After a year of virtual events, the Copenhagen International Documentary Festival (CPH:DOX) is shaking up its online industry platform to combat growing “Zoom fatigue”.
Its flagship financing and co-production event, CPH:Forum, will see 35 projects pitched live to potential partners and distributors around the world from today (April 26-30). But rather than staring into laptop cameras while delivering a monologue, the industry platform has worked with the filmmaking teams to deliver something more cinematic.
“We’ve given the film teams freedom to play with the format as we’re trying to make these pitches as engaging as possible,” says Katrine Kiilgaard, CPH:DOX’s deputy director and head of industry and training.
“Rather than filming what we would be doing in a physical room, the producers could now appear to be stood in front of the UN building and talking about a character who is in there. This is an experiment and we don’t know how it will play out but we’re hoping the pitch itself will become more cinematic.”
They will be plenty of scope for creativity. The selection includes new projects from two-time Oscar nominee Lucy Walker, Sundance winners Mads Brügger and Eugene Jarecki, Berlin Crystal Bear winner Geneviève Dulude-De Celle and Venice Horizons winner Lech Kowalski.
Further notable filmmakers include Radu Ciorniciuc, whose Acasa, My Home won the cinematography award when it premiered at Sundance 2020. His next project, Tata/Father, is co-directed by Acasa screenwriter Lina Vdovîi and centres on a man who works in modern-day slavery conditions.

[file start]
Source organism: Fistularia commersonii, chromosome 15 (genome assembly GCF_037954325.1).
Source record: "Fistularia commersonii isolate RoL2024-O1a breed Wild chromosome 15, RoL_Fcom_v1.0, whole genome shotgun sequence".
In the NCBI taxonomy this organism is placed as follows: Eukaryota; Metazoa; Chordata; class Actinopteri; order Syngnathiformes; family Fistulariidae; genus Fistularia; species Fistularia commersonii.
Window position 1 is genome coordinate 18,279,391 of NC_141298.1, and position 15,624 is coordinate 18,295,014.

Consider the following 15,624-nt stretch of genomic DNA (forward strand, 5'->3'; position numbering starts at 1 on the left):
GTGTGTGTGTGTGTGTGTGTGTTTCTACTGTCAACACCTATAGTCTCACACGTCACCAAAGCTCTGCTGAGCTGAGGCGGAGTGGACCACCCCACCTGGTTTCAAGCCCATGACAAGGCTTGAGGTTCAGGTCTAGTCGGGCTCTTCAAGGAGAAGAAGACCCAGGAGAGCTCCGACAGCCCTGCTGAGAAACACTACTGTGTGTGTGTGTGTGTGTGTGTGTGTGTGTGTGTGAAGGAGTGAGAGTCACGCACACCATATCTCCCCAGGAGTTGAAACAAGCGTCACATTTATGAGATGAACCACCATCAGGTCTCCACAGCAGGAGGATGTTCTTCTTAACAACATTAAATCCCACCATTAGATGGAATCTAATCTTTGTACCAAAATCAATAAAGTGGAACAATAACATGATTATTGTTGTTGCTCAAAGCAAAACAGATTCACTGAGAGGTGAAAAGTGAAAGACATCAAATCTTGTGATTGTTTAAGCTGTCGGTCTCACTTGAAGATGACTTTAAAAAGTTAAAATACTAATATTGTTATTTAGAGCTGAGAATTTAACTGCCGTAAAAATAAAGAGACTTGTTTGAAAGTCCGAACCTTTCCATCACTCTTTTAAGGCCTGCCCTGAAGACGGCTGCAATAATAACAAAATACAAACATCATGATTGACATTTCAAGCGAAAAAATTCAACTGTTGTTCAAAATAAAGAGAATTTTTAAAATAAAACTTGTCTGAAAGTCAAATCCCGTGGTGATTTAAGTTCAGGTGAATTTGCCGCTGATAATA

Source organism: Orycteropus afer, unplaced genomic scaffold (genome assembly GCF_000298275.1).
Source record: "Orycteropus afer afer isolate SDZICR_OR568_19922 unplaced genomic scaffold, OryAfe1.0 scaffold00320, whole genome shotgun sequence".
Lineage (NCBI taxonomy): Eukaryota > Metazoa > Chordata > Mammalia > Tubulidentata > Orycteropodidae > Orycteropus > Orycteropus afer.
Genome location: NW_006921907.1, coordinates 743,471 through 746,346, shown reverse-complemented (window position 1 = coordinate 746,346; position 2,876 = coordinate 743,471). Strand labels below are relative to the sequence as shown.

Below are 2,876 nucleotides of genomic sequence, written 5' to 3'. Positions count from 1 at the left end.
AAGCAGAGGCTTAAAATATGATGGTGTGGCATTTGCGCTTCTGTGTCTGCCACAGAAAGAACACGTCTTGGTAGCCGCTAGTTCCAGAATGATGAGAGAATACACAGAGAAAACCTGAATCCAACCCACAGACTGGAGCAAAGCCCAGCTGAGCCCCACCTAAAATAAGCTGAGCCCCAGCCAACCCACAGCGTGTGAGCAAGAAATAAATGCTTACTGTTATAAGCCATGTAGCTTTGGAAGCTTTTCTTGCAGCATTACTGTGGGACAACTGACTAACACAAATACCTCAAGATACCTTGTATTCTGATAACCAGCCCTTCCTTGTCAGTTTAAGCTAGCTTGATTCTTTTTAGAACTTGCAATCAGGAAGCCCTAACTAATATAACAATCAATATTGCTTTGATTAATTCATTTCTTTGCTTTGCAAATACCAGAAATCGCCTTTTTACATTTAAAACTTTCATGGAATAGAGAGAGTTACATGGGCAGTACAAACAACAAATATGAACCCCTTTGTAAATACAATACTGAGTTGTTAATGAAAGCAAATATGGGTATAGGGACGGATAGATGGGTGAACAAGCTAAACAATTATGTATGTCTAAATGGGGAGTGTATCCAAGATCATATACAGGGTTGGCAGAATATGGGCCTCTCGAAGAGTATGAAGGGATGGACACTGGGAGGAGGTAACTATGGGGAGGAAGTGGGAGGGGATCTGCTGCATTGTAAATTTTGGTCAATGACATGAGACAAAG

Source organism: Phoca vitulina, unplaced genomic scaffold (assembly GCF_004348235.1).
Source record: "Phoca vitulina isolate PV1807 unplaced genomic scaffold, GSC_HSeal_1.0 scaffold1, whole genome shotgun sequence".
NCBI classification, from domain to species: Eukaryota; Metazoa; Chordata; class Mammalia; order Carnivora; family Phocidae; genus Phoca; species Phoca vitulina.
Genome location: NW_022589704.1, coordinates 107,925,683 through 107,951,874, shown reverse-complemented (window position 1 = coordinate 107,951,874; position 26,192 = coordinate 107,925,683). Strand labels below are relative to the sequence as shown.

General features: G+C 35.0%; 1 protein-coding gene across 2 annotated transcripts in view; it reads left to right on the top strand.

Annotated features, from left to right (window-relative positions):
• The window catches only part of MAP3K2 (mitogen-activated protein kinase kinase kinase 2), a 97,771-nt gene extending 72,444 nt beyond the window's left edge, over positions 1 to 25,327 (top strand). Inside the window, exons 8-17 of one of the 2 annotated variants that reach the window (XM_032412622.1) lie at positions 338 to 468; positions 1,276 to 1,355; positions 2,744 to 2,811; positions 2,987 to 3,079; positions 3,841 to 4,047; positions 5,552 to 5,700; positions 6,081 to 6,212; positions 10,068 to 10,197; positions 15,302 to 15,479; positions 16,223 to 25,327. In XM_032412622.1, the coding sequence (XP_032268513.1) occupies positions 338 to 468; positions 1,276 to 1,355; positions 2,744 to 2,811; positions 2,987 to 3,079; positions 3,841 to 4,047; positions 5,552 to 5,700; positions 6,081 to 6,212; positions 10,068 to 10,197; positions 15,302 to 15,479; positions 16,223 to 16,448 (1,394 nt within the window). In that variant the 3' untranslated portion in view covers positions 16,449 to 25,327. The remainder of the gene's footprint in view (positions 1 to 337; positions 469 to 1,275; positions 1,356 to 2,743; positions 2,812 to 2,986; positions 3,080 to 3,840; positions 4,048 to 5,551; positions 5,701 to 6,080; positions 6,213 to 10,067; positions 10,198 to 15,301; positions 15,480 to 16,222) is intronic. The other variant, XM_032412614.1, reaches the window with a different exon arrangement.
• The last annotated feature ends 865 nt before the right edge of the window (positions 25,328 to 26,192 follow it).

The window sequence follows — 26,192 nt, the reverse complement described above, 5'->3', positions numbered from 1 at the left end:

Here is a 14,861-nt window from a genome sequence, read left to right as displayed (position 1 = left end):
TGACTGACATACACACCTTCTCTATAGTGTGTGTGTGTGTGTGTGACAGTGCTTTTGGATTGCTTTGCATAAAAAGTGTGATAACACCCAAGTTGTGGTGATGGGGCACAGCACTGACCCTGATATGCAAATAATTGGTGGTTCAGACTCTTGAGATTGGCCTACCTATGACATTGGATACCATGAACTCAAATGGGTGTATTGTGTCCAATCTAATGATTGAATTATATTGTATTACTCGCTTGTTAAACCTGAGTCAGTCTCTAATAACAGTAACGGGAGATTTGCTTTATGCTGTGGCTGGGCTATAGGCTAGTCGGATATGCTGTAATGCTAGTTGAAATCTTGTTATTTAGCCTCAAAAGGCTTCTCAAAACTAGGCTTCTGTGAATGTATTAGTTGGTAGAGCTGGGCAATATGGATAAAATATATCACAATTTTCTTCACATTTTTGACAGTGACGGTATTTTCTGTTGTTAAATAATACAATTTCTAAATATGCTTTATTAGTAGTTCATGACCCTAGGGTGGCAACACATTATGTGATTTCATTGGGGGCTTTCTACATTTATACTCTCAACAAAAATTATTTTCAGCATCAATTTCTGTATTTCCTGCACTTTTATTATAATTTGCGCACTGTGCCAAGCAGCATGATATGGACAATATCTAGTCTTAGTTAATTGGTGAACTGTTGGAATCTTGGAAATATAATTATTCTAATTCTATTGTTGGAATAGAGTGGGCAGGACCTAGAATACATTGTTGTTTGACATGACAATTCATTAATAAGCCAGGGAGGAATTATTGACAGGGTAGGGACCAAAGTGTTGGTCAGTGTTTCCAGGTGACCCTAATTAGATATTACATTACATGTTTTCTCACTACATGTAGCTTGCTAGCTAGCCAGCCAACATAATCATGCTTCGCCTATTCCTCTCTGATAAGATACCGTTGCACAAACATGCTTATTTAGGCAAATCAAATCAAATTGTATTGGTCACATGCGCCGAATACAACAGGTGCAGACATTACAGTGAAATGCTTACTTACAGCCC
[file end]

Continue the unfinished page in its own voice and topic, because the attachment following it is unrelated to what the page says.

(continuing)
As further incentive, the Forum projects are eligible for the Eurimages Co-Production Development Award of €20,000 ($24,000) for the event’s best pitch.
Taking place online for a second year, after hurriedly mounting an event in days after Denmark when into an early lockdown in March 2020, Kiilgaard highlights further benefits of taking place in the digital space.
“This will be the most diverse event we have ever put on,” she sates. “Out of the 35 projects, there are 43 filmmakers from 27 different countries. It’s an equal of men and women, and a lot of people of colour. It’s very diverse in comparison to what we’ve been doing over the years.”
Conference hits Reset!
The themes reflected across CPH:DOX’s industry activities correspond with the programme of the main festival, which this year focus on climate change, political and economic upheaval around the world.
This can clearly be seen in its five-day Conference series, which will take place under the banner Reset!, reflecting its ambition to rethink approaches to film, media and the arts. Each day of the event will focus on an umbrella theme: democracy, economy, power, climate and culture.
Speakers include veteran US producer Ted Hope, Taiwan’s celebrated digital minister Audrey Tang and Chinese artist, filmmaker and activist Ai Weiwei, among others.
“The conference was the first part of the overall festival that we decided to run as a fully digital event,” said festival CEO Tine Fischer. “Running a conference from a climate emergency perspective is crazy if you’re flying people in from around the world. From a democratic, sustainability and representation perspective, it really makes sense to do this digitally. I can’t say we’d do that forever but it really makes sense to run the conference digitally.”
Fischer added that the presentation of the sessions has been overhauled in a similar way to CPH:Forum, with a studio set-up and interactive elements to enhance the engagement of the conference.
The industry platform will also include the on-demand Market screening platform, featuring more than 150 documentary titles from the CPH:DOX programme; the CPH:Lab talent development initiative; the new CPH:Hub meeting and networking platform; and the educational Talents scheme. A further new element is the Inter:Active Symposium, which focuses on new media.
“Since moving online last year, we’ve been exploring what is out there,” adds Kiilgaard. “Based on all that experience, we are doing something differently online without jeopardising the elements that make our industry activities so valuable. We simply feel there is a real opportunity here to give more power to filmmakers throughout the process and in their pitches.”